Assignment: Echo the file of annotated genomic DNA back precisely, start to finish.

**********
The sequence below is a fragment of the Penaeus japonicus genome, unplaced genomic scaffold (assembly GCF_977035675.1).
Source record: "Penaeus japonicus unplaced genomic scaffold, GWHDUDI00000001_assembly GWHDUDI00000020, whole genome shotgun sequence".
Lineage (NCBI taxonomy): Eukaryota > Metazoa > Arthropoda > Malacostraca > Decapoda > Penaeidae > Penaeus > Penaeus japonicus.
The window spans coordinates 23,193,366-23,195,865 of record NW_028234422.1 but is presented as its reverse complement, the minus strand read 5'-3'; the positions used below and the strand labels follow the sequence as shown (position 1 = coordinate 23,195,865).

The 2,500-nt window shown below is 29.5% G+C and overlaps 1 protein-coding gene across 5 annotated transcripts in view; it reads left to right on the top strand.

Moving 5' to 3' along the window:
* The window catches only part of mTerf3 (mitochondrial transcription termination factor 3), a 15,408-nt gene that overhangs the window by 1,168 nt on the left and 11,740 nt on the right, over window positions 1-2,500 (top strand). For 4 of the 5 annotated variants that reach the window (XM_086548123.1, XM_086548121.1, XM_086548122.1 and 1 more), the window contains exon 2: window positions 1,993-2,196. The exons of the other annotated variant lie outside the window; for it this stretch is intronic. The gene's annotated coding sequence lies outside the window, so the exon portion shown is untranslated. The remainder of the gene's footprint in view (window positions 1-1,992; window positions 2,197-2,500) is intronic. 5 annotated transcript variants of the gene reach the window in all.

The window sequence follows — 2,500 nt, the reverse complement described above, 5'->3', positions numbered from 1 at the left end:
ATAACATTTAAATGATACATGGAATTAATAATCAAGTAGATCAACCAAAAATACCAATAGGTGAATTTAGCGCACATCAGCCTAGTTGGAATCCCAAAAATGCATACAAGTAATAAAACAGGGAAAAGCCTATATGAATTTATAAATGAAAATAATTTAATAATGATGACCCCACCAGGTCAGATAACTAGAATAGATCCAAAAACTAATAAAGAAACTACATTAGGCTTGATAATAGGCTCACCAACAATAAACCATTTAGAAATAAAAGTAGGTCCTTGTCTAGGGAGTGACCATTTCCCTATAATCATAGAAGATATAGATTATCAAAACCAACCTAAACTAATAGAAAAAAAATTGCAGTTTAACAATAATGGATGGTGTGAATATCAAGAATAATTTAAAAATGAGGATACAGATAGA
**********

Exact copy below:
The sequence below is a fragment of the Penaeus japonicus genome, unplaced genomic scaffold (assembly GCF_977035675.1).
Source record: "Penaeus japonicus unplaced genomic scaffold, GWHDUDI00000001_assembly GWHDUDI00000020, whole genome shotgun sequence".
Lineage (NCBI taxonomy): Eukaryota > Metazoa > Arthropoda > Malacostraca > Decapoda > Penaeidae > Penaeus > Penaeus japonicus.
The window spans coordinates 23,193,366-23,195,865 of record NW_028234422.1 but is presented as its reverse complement, the minus strand read 5'-3'; the positions used below and the strand labels follow the sequence as shown (position 1 = coordinate 23,195,865).

The 2,500-nt window shown below is 29.5% G+C and overlaps 1 protein-coding gene across 5 annotated transcripts in view; it reads left to right on the top strand.

Moving 5' to 3' along the window:
* The window catches only part of mTerf3 (mitochondrial transcription termination factor 3), a 15,408-nt gene that overhangs the window by 1,168 nt on the left and 11,740 nt on the right, over window positions 1-2,500 (top strand). For 4 of the 5 annotated variants that reach the window (XM_086548123.1, XM_086548121.1, XM_086548122.1 and 1 more), the window contains exon 2: window positions 1,993-2,196. The exons of the other annotated variant lie outside the window; for it this stretch is intronic. The gene's annotated coding sequence lies outside the window, so the exon portion shown is untranslated. The remainder of the gene's footprint in view (window positions 1-1,992; window positions 2,197-2,500) is intronic. 5 annotated transcript variants of the gene reach the window in all.

The window sequence follows — 2,500 nt, the reverse complement described above, 5'->3', positions numbered from 1 at the left end:
ATAACATTTAAATGATACATGGAATTAATAATCAAGTAGATCAACCAAAAATACCAATAGGTGAATTTAGCGCACATCAGCCTAGTTGGAATCCCAAAAATGCATACAAGTAATAAAACAGGGAAAAGCCTATATGAATTTATAAATGAAAATAATTTAATAATGATGACCCCACCAGGTCAGATAACTAGAATAGATCCAAAAACTAATAAAGAAACTACATTAGGCTTGATAATAGGCTCACCAACAATAAACCATTTAGAAATAAAAGTAGGTCCTTGTCTAGGGAGTGACCATTTCCCTATAATCATAGAAGATATAGATTATCAAAACCAACCTAAACTAATAGAAAAAAAATTGCAGTTTAACAATAATGGATGGTGTGAATATCAAGAATAATTTAAAAATGAGGATACAGATAGA